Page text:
Highgate Garden Centre to close down fuelling speculation that luxury homes could be built in its place

An historic garden centre in the heart of Highgate is set to close its doors for good this month.

The owners of Highgate Garden Centre made the announcement this week following speculation that the business was under threat.

Capital Gardens, which runs the centre, sold the freehold to the land on which it is located – known as Highgate Bowl – in September last year fuelling fears the prize green space could be used to build luxury homes.

Managing director of Capital Gardens, Colin Campbell-Preston, said the centre would close in the next couple of weeks.

He said: “We have decided to close the garden centre and focus our efforts on our business in Alexandra Palace.


“We’re holding a closing down sale next Friday so will close once we’ve sold our stock.”

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He said the final decision was made at the weekend after sales at the Highgate site, which has been used as a garden nursery since the 1940s, were down 34 per cent.

“That was the trigger when we said enough is enough after battling on through the years,” he added.

“We are all sad but the staff understand it’s a decision that was inevitable.

“The difficulty here is that you would have to spend a lot of money on the retail premises to put it right and when you have to drag customers in off the high street it doesn’t make economic sense.”

He hinted that the site would probably end up with some houses but could not confirm what the new owners’ intentions were.

The site was bought for £2million by a company called Omved International Limited, based in the British Virgin Islands.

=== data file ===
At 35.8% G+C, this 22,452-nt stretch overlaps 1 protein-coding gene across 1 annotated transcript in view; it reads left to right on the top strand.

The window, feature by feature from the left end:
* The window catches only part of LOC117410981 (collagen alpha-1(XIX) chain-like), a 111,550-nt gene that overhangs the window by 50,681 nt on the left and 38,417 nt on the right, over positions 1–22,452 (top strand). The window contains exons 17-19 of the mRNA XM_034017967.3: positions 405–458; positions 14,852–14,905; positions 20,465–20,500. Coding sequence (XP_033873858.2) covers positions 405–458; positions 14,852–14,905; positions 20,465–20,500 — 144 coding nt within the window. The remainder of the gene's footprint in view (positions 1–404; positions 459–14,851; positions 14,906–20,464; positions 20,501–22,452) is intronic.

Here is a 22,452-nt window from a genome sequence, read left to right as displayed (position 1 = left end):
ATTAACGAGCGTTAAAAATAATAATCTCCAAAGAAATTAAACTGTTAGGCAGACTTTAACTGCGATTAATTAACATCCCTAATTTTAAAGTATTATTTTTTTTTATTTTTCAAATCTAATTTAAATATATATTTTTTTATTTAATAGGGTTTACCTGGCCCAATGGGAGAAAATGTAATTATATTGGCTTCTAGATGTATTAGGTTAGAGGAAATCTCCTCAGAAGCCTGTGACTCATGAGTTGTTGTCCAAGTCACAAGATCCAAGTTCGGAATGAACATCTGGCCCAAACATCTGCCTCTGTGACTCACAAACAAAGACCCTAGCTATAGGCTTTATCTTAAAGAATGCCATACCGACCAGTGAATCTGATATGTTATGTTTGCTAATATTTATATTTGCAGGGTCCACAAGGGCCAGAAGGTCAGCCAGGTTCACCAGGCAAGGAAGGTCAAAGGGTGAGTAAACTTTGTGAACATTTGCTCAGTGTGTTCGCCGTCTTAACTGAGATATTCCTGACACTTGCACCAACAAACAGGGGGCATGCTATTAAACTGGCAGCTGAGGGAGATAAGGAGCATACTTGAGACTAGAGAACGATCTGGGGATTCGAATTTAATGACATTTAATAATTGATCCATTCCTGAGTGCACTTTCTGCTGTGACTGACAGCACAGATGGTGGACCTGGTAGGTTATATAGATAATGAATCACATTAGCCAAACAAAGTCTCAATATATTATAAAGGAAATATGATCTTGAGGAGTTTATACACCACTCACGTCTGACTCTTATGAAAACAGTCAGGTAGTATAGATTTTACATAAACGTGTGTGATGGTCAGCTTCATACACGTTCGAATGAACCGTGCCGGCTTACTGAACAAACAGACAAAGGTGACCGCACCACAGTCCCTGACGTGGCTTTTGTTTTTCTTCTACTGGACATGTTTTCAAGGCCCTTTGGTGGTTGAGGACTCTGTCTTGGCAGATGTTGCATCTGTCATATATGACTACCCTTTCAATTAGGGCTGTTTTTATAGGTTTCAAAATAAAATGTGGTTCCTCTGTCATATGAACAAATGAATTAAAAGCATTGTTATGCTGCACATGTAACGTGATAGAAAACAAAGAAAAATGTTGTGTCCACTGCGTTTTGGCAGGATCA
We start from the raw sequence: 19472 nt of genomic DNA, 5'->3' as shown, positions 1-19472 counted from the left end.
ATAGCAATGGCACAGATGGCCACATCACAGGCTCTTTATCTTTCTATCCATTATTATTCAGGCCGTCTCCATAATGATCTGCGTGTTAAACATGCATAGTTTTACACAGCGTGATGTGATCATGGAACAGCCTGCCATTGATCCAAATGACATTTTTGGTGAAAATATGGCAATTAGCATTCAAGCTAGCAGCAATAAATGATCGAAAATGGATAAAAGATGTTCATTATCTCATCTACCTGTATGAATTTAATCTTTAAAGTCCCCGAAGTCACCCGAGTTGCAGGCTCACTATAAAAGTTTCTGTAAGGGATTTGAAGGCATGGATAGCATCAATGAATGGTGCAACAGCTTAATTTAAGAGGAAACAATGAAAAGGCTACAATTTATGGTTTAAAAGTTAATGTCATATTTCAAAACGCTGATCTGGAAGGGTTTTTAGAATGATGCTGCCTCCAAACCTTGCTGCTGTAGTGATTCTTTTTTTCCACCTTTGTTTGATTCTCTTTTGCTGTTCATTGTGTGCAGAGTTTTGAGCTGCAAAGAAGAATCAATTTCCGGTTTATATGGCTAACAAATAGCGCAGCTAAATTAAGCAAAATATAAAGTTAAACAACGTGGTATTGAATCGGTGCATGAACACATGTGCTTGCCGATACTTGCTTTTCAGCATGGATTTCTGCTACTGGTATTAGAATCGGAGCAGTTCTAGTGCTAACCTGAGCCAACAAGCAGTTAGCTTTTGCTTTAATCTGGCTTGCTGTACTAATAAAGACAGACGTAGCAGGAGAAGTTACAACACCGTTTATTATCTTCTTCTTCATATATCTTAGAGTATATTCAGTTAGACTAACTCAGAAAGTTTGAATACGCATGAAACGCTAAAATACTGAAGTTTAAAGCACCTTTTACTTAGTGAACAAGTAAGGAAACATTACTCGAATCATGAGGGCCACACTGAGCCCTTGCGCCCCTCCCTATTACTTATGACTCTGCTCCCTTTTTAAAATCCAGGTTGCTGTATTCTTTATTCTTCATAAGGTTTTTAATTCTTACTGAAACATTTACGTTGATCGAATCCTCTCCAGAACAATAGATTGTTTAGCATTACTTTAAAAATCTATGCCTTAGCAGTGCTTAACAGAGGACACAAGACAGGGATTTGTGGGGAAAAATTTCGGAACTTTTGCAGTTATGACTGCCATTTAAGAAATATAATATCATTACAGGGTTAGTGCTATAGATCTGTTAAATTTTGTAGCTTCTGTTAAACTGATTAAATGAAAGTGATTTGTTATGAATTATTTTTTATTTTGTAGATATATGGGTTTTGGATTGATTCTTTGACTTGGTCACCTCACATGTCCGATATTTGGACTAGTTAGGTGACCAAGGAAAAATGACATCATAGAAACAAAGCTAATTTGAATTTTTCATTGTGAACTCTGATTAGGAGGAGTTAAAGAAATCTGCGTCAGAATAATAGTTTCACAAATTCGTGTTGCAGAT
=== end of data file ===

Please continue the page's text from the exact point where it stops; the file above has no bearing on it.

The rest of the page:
Mr Campbell-Preston said two of the garden centre staff would take up new roles at Alexandra Palace, while three had decided to leave and others had taken redundancy.

“I’d like to say thank you very much to everybody who has supported us and sorry, but it’s just one of those things,” he said.

Chair of Highgate Neighbourhood Forum, Maggy Meade-King, urged the new owners to engage with residents to agree a way forward.

She said: “It’s a real shame that we are losing the nursery because it’s been a resource for the people of Highgate so that’s a huge pity. Now of course we are very concerned about what’s going to happen to the site.

“We would like to keep it as a green space and if it was to be developed we would hope it would be kept for educational or horticultural use.

“We have some very interesting ideas but we fear there will be yet another planning application for luxury housing, which is hardly a priority for our area, and we are also concerned because so far the owners have been unable to talk to us at a forum.

“So my plea to the owners is to work with us and the community.”

Her views were echoed by Michael Hammerson from the Highgate Society, who said: “It’s not unexpected but it’s immensely disappointing.

“We want to get together with the new owners and discuss what their intentions are, explain to them the background, and campaign to keep the site as some sort of viable open space.”